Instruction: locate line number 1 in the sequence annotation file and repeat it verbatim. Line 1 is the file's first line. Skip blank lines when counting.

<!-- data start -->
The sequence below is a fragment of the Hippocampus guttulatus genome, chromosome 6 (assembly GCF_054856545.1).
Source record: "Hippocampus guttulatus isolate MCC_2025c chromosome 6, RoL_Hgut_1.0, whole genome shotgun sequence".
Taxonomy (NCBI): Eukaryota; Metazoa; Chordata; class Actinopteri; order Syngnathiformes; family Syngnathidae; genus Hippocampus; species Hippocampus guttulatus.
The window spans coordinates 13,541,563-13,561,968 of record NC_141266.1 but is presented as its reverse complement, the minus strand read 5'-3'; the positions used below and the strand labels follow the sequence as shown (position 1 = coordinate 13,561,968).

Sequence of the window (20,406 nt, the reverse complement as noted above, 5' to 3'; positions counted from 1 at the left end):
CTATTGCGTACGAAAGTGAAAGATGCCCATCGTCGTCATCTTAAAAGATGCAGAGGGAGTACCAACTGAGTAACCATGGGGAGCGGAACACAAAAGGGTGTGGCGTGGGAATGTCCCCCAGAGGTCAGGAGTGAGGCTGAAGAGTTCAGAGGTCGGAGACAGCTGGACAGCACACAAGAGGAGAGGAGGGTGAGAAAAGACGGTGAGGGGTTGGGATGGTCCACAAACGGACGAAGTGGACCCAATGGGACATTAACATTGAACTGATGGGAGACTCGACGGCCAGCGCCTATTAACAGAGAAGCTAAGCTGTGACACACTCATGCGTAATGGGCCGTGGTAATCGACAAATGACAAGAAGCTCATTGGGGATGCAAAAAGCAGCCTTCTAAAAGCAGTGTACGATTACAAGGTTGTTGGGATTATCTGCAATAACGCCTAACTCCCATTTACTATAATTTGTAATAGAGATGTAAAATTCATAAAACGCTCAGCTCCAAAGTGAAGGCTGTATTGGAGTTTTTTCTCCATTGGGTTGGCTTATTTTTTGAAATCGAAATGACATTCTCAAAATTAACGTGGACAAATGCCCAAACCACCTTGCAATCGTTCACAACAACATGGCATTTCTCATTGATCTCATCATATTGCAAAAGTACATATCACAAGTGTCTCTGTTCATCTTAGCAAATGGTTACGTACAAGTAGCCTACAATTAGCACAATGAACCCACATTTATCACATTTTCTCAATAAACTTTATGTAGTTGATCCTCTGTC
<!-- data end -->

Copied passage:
The sequence below is a fragment of the Hippocampus guttulatus genome, chromosome 6 (assembly GCF_054856545.1).